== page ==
No Court shall take cognizance of any offence punishable under Section 5 except upon complaint in writing made by an officer authorised in this behalf by the Central Government by general or special order, and no Court inferior to that of a Presidency Magistrate, or a Magistrate of the First Class shall try any such offence.

Now, if the Deputy Chief Controller of Imports and Exports stood authorised by the Central Government to institute the complaint, may be by general or special order, taking of cognizance of offence against the petitioner was perfectly in order. The grievance of the petitioners is that the Deputy Chief Controller of Imports and Exports stood authorised only by the Chief Controller of Imports and Exports for the purpose and not by the Central Government, Parties are agreed that the authorization in question is vide order No, 10 of 1965 dated 1-12-1965 published in the Gazette of India Extraordinary Part II. This reads as under : - . .

S.0. 3787 - In exercise of the powers conferred by Section 6 of the Imports and Exports (Control) Act. 1947 (18 of 1947) and in suppression of the late Ministry of Commerce and Industry Order No. 11/60. dated the 1st Aug. 1960. the Central Government hereby authorises the Joint Chief Controllers of Imports and Exports, the Deputy Chief Controllers of Imports and Exports, the Custom Collectors and the Officers of Customs under the Customs Act. 1962 (52 of 1962). the Iron and Steel Controller, the Deputy Iron and Steel Controller and the Superintendents of police in the Economic Offences Wing of the Central Bureau of Investigation, to make complaints in writing in Courts in respect of any offence punishable under Section 5 of the said Act.

(No. 3 (40)/63/1 (3).)

P. SABANAYAGAM,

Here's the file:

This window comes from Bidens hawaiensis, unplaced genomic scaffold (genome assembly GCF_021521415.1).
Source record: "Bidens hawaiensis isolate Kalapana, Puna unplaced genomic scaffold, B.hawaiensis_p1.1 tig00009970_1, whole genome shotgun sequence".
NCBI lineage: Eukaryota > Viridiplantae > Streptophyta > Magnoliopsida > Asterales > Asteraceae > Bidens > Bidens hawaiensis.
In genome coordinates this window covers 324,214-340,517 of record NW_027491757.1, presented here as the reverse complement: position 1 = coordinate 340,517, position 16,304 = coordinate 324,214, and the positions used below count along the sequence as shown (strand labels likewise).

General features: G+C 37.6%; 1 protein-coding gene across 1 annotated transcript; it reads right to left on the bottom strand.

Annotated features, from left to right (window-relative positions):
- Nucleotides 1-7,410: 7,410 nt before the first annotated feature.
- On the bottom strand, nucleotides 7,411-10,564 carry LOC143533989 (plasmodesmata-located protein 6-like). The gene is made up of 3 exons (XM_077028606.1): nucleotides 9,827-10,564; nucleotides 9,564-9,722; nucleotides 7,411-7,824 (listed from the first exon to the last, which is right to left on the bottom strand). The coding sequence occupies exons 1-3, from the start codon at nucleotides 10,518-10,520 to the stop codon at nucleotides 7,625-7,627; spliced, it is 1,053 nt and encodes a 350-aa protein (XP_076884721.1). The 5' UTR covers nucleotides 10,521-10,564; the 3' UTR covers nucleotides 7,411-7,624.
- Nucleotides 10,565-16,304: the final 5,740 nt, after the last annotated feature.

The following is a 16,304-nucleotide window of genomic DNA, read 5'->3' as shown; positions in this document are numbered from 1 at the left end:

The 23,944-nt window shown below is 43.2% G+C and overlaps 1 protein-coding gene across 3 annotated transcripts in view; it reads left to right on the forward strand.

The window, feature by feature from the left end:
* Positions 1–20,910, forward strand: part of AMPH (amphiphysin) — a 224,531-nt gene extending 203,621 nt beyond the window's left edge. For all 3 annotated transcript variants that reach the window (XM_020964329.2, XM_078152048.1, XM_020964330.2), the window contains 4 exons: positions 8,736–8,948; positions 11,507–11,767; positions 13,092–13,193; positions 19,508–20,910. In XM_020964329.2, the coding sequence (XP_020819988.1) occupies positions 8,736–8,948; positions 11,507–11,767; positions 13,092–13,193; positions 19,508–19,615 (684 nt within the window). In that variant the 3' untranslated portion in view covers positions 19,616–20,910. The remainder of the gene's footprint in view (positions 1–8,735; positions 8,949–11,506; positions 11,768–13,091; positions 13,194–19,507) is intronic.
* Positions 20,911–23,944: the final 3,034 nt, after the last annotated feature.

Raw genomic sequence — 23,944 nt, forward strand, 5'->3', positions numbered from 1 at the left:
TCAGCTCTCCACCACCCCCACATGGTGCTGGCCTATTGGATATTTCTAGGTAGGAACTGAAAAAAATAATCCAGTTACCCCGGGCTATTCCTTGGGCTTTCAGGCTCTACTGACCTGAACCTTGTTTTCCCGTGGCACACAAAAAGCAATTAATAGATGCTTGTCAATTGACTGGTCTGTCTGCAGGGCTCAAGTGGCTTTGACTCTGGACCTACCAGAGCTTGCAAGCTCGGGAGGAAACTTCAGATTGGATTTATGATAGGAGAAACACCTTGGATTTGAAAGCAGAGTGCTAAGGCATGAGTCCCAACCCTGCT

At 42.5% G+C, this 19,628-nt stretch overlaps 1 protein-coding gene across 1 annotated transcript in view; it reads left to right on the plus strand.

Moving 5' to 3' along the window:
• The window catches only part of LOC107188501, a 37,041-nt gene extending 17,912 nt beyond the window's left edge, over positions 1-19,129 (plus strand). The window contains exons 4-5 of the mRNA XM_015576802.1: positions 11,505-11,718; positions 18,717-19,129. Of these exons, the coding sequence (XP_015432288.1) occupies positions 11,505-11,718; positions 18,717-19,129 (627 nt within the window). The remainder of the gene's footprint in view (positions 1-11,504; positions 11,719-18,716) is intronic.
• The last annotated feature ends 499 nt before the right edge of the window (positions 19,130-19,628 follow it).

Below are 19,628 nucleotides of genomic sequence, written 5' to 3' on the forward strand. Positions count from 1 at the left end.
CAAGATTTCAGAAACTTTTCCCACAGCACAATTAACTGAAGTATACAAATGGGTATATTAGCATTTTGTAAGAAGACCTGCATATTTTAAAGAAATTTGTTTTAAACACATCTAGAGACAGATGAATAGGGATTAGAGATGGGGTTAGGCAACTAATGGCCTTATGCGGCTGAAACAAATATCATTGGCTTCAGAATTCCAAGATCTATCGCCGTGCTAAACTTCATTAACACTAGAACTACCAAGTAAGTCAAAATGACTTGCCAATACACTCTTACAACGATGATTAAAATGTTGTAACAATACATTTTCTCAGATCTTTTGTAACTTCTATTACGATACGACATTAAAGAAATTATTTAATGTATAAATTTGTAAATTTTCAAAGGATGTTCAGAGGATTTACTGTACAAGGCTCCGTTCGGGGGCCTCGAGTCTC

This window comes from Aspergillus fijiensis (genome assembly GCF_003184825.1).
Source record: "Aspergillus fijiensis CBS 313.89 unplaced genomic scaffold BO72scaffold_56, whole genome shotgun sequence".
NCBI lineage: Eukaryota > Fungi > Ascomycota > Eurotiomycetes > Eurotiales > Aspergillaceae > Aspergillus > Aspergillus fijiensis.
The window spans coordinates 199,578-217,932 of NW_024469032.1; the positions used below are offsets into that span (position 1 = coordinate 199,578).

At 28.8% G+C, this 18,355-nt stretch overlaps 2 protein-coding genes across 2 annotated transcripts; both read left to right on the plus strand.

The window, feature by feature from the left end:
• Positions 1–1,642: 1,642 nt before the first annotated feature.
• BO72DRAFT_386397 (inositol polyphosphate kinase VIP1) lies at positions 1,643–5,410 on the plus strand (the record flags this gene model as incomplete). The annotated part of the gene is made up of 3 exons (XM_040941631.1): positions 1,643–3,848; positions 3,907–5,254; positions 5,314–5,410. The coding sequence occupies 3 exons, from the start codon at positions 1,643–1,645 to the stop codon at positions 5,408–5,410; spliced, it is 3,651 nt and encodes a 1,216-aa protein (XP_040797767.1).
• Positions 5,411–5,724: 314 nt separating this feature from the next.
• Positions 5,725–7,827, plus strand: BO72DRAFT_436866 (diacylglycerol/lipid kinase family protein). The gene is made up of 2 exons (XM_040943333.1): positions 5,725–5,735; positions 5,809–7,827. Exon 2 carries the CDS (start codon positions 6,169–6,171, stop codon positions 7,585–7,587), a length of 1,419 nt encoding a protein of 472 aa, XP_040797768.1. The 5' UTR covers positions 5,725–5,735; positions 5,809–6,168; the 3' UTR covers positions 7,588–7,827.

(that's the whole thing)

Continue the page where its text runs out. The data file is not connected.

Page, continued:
Chief Controller of Imports

and Exports.

It is plain from the reading of the aforesaid order that the power of authorization under Section 6 of the Act purports to have been exercised by the Central Government, for the body of the order specifically says so. Now, is the Chief Controller of Imports and Exports, the authority authorised to authenticate the order of the Central Government, or for that matter that of the President, can only be discerned from the rules called 'The Authentication (Orders and other Instruments) Rules, 1958, published by the Government of India. Ministry of Home Affairs, on 3-11-1958. Rule 2 thereof provides that orders and other instruments made and executed in the name of the president shall be authenticated:

(aa) in the case of orders and other instruments relating to the office of the Chief Controller of Imports and Exports, by the Chief Controller of Imports and Exports;

(a1) in the case of orders and other instruments relating to the Ministry of Commerce, by a Director or a Deputy Director (Export promotion) in that Ministry.

Copies of the authentication rules as placed before me are slightly varying inasmuch as the items in one copy are provided for alphabetically and in the other numerically, but the substance is the same. In the instant case, item (aa) is item (13) in the other, and so forth. Be that as it may. it is crystal clear therefrom that order made and executed in the name of the President, so far as they relate to the Chief Controller of Imports and Exports, can be authenticated by the Chief Controller of Imports and Exports.

4. At this juncture, it would not be out of place to take into account the expression 'Central Government' as denned in General Clauses Act, 1897 as amended from time to time in the post-Constitution period. Section 3 (8) (b) (i) defines 'Central Government' in relation to anything done or to be done after the commencement of the Constitution to mean the President, and this definition of the Central Government is good and applicable not only for the purposes of the aforesaid Act but in all Central Acts and regulations made after the commencement of the aforesaid Act, unless there is anything repugnant to the context. On that foundation. it would be legitimate to read in the expression 'Central Government' occurring in Section 6 of the Act to mean the President and logically the officer authorised in that behalf by the President. But there is something more to it,